On 26 February 1973, a keen young man from Crookwell walked into Central District Ambulance Station on George Street at The Rocks to begin his  training.

Fifty years later, after a few different tenancies, the old Ambulance headquarters has been heritage-listed and a new headquarters is about to open at  Sydney Olympic Park. The man who walked through those doors, Ray Willis, is still working as a paramedic.

“I loved the work,” Ray told Sirens, when asked about his longevity in the job. “I hadn’t even had a fulltime job before, but I liked how the job was different every day.”

After completing his training, Ray worked at Narrabeen Station from 1973 until June 1977.

“We used to attend road accidents on the Wakehurst Parkway, and on Pittwater and Barrenjoey Roads,” Ray recalled. “In those days we didn’t have much rescue equipment – a first-aid box, a splint, a silver oxygen box and a Hudson mask. Things were very basic.”

From Narrabeen, Ray followed his heart to Queanbeyan, where he remains to this day.

“When I transferred to Queanbeyan they asked me to spend the first 6 months in Bombala. It was so cold that winter!” Ray said.

Ray worked a single responder car out of Queanbeyan District Hospital. The road accident responses here were on the Federal Highway, the Monaro Highway and the Kings Highway, with trauma cases taken to the old Canberra Hospital.

“The car was an old International with four stretchers. I think there’s one in the Ambulance Museum at Temora now,” Ray said.

A photo from 1980 of Queanbeyan Paramedic Ray Willis
Paramedic Ray Willis in the 1980s

Despite his initial aversion to the cold and not being a skier himself, Ray worked several snow seasons at Jindabyne, Perisher and Thredbo.

After some prompting, Ray mentioned a few big jobs. “I was there for the duration at the Thredbo Landslide in 1997, until we recovered Stuart Diver. There were some big bushfires too, particularly the recent ones.”

“A tough gig,” is the understated way Ray described the pandemic.

One of the paramedics Ray mentored, Intensive Care Paramedic Wayne Wallace, is more forthcoming about Ray.

“He was a role model. Ray taught me how to master the basics, the ABC of being a paramedic, how to identify sick patients.” Wayne said. “He’s the sort of person who just gets out there and does the job. His dedication is outstanding – and he still keeps up with the 20 to 30-year-olds at the station.”

Stepson Craig Short, an intensive care paramedic who served as Queanbeyan Station Officer, is clearly a source of great pride for Ray. Craig told Sirens that Ray played a major part in his motivation to join NSW Ambulance.

“Thanks to Ray I was in and around ambulances from age 13. Ray worked at the races with Superintendent Jack Bardsley, and at the local speedway  with Ross Hocking, and the local rodeo with Terry Fahey. I would go along and watch him at work. As always Ray had the ambulance at home on call that I would sit in and imagine what it was like to be a real ambo. I joined up myself in 1988 as a 19-year-old thinking I knew a lot about it. Think again."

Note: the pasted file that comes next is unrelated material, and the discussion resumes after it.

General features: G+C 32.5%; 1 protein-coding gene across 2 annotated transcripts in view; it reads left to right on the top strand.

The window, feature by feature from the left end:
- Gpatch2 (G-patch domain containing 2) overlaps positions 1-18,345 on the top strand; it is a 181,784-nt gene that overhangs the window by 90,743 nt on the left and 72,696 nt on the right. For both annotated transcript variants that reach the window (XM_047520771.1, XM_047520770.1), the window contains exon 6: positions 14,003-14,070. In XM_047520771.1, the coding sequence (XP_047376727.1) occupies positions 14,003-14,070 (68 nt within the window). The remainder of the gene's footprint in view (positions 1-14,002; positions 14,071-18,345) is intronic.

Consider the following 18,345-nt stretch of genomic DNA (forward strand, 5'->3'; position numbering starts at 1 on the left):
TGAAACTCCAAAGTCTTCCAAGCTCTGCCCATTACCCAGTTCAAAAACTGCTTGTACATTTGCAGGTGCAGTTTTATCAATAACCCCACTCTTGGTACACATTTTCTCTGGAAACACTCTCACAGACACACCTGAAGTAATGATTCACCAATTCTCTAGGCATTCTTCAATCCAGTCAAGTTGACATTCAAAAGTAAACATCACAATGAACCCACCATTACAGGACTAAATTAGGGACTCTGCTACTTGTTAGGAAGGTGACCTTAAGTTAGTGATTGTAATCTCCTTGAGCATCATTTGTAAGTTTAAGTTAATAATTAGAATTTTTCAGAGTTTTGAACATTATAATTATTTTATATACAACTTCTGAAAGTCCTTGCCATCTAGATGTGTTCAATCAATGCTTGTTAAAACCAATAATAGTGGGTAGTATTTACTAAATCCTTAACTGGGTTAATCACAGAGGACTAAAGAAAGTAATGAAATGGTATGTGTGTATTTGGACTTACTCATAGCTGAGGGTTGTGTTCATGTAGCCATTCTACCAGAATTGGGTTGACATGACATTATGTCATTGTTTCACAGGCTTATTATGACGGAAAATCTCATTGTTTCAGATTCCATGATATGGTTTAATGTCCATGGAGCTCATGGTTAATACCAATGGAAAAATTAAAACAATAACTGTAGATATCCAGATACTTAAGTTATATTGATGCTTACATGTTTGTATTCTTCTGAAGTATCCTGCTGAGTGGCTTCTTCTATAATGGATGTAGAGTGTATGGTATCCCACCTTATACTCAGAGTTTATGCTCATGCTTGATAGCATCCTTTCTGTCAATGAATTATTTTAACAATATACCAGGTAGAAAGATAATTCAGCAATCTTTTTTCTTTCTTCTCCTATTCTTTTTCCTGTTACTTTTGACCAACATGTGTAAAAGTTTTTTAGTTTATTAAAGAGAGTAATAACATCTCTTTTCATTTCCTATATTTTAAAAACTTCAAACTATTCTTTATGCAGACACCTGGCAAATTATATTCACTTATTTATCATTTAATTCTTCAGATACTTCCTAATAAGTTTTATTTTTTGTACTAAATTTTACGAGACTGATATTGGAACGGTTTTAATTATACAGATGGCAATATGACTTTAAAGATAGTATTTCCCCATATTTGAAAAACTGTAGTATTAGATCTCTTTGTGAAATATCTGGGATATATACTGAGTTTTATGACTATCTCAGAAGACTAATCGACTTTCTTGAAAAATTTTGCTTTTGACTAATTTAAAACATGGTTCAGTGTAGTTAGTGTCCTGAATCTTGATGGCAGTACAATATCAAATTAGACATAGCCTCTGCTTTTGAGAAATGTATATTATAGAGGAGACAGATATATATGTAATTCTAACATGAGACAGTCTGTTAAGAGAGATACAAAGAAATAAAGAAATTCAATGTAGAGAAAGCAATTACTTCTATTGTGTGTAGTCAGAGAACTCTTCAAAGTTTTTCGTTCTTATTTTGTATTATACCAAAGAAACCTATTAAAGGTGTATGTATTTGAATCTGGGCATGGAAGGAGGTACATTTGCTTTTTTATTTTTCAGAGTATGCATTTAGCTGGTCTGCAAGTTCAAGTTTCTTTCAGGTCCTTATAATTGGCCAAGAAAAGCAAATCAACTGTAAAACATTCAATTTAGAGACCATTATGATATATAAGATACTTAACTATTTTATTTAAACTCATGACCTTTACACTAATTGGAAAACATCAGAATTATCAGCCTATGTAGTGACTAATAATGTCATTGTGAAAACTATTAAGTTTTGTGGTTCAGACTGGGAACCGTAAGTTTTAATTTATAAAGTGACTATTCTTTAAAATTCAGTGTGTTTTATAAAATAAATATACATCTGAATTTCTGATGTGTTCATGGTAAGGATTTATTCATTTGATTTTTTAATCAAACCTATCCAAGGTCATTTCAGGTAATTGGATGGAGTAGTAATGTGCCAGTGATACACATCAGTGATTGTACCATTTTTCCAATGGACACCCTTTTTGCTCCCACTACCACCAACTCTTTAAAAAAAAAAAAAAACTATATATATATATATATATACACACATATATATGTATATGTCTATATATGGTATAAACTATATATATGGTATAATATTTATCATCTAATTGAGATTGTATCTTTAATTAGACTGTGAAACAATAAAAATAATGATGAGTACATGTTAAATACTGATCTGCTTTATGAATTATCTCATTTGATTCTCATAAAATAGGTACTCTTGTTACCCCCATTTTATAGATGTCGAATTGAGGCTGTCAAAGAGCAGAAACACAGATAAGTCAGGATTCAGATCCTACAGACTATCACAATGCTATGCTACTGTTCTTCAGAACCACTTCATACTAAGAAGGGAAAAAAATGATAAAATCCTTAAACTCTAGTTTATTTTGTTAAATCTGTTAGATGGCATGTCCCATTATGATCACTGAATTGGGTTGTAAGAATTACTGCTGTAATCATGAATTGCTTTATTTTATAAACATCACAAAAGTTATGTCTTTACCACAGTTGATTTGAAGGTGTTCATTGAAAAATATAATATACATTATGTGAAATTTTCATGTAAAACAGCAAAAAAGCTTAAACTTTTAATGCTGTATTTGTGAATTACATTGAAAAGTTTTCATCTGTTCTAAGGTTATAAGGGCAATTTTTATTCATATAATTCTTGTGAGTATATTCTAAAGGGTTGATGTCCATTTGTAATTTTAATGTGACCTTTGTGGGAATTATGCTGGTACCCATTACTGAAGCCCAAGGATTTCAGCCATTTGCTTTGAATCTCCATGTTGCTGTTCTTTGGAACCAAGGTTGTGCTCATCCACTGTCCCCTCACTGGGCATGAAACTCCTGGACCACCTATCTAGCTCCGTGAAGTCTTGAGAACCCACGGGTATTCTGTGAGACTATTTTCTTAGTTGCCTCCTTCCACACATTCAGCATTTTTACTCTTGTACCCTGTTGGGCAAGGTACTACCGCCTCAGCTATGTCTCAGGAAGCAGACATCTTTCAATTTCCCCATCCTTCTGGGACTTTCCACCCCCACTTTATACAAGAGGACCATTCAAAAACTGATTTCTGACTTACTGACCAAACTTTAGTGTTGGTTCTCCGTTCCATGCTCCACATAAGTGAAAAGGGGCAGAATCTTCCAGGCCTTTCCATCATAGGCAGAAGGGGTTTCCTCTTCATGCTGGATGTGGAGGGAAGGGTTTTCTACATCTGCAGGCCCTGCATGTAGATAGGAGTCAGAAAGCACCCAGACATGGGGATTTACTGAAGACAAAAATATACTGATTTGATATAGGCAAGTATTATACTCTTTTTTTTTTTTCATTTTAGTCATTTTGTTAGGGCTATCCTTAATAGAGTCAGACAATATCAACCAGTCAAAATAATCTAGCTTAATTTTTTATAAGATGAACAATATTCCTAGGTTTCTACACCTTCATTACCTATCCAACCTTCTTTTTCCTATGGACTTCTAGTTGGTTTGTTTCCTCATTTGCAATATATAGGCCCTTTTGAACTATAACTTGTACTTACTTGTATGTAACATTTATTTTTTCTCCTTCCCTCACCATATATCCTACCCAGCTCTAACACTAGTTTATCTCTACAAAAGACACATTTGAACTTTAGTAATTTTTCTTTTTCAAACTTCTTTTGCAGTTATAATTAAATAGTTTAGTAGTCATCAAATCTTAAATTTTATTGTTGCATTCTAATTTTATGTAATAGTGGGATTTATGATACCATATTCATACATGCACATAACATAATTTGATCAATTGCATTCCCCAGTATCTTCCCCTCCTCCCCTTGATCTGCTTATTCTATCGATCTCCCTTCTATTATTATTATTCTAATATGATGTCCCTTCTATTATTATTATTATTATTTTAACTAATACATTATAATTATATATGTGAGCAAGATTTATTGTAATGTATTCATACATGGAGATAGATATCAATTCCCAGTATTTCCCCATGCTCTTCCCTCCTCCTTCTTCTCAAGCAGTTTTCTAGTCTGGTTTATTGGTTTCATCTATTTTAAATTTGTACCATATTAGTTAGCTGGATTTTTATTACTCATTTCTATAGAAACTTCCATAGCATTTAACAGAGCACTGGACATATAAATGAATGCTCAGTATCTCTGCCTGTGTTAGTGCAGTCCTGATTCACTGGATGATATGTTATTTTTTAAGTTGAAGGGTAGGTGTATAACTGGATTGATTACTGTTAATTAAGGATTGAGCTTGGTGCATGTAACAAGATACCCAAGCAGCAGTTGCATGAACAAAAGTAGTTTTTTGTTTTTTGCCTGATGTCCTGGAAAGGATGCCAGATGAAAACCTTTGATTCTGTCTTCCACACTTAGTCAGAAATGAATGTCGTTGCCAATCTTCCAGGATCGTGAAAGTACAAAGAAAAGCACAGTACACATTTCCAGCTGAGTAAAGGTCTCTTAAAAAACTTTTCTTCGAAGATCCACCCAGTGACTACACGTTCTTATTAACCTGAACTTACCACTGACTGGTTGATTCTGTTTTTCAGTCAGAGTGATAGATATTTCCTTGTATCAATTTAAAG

“Ray and other real ambos taught me how to think deeply about and care for patients, how to do the job and how to work on my own, which we all did a lot of back then. With encouragement from Don Hart and Stephen Gough, Ray completed ALS (Advanced Life Support) course 14 and Ray was the proudest bloke I’ve known. For a fellow that went off as a teenager to drive trains instead of going to school, it was a major achievement, and he even went on to help many other ambos in the old South East District with drug dose calculations and pharmacology for their ALS courses."

Craig said that with Ray’s support he eventually completed the ALS himself - before returning to Sydney a few years later to become an Intensive Care Paramedic.

“I returned to Queanbeyan eventually again to work with Ray. I even became the station officer there and that was a very strange feeling indeed after being that kid in the ambulance beside him all those years earlier.

Craig said it was Ray’s practical advice that resonated the most when he went on to work at the Ambulance Education Centre in Rozelle.

“Over our careers we’ve pulled off some amazing saves and there are people alive today with families that otherwise wouldn’t be, were it not for ‘What Ray did that day’. The results of that work are there forever in the community and never forgotten, and I and many others are so thankful for that grounding he provided along the way.”

Friends and colleagues celebrated Ray’s long innings with a party at the Queanbeyan Kangaroos Club on 11 March 2023. Ray reckons it’ll soon be time to call it a day.

“I love being at the station. Everyone there treats me with such great respect. But I’ve got two bunged up shoulders and a bunged up knee.”

Congratulations Ray and thanks for the care you’ve provided for your patients and your colleagues over the last 50 years.